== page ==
August 31, 2018

Scientific Way of Handling Poultry Farming


Efficient management of Poultry-feed would result in a success of the poultry farming business. Poultry-feed preparation requires some resources in order to make chickens healthier and lay sufficient amount of eggs. The Ministry of Agriculture (MoA) has been undertaking environmental research to enable farmers exploit their surroundings for poultry-feed preparation. Ms. Lidya Weldu, an expert in the poultry development section and a member of the crop and animal development at MoA, has made a lot of research in the field. Ms. Lidya advises poultry farmers on how to prepare a cost-less Poultry-feed and get the most out of it by just looking at their surroundings.

A content-full poultry-feed contributes to the healthy development of the chickens. Those important ingredients that should be provided to chickens are sourced from carbohydrate, proteins, fibre, minerals, vitamins and water. Experts in poultry farming recommend that poultry– feed has to be consumed in a short period of time after its production to prevent loss of its vitamin content due to a long-time storage. Chickens, just like human beings, need to consume carbohydrate to generate energy. The more carbohydrates the feed contains the less the chickens need to consume, which enables the farmer to get more from little. On the contrary, lower content of carbohydrate in the feed means the chickens must consume more food.

Minerals are also important ingredients that should be included in poultry feed. Minerals such as Calcium and Phosphorus are highly regarded. This is because bones of the chicken are built by 99% of Calcium and 80% of Phosphorus. Unlike these two minerals, other minerals such as iron, zinc, iodine are required less most of the time. At times of yielding eggs, the amount of minerals such as calcium and phosphorus chickens need grow by the amount of vitamin D put in the food provided. The more vitamin D a farmer puts in the food, the lower the amount of minerals supplied. An amount of 1:1 or 2:1 of calcium and phosphorus is required for chickens which are in a developing stage. While in the period of laying egg the ratio can reach up to 6:1. In other words, a four gram of calcium per day is required for the production of an egg shell. A farmer can easily provide his chickens with phosphorus by boiling bones and meat of animals and mixing it in their food.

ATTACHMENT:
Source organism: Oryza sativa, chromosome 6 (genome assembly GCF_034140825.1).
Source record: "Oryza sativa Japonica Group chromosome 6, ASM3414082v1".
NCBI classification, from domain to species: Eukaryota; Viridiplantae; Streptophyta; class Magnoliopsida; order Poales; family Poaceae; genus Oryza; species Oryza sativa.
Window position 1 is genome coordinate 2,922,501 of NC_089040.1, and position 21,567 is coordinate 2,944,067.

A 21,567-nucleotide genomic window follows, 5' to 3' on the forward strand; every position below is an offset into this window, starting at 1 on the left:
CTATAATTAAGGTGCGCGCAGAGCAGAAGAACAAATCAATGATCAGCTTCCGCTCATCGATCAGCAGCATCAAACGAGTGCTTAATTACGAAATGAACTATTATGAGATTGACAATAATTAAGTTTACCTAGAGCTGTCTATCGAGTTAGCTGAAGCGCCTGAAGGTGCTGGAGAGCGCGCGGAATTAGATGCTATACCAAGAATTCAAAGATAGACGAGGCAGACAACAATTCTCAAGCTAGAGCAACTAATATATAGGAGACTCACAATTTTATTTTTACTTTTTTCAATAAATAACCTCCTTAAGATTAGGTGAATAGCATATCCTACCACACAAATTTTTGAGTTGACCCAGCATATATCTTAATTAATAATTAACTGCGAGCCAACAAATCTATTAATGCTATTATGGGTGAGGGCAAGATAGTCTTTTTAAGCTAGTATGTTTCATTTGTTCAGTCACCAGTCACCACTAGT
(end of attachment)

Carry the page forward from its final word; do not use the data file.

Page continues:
Vitamins are important in guarding the chickens against diseases or outbreaks. Vitamins can be easily found in new leaves of plants, seeds and insects. Green plants such as Alfa Alfa are liked and can be easily consumed by chickens. Such green plants, in addition to their rich content of Xanthopyll element, they are the main ingredients that give the egg’s yolk a yellow colour.

Water, is the most vital ingredient which accounts for 70% of the chicken’s body. Continuous supply of clean water helps chickens regulate the various ingredients and wash away acid elements in their body. Lack of adequate water significantly affects the yield of eggs. According to the Poultry farming experts, this is commonly seen in hot areas which can also cause death to chickens.

Poultry-feed should maintain a balanced amount of all these ingredients. Experts divide the poultry-feed into categories. Crops and its by products, roots and oil foods are categorized as sources of carbohydrate. By-products of oil foods and cereals, meat, bones, buttermilk and insects are sources of proteins. Left over vegetables are a good source of vitamin. Whitewash and salt are sources of minerals.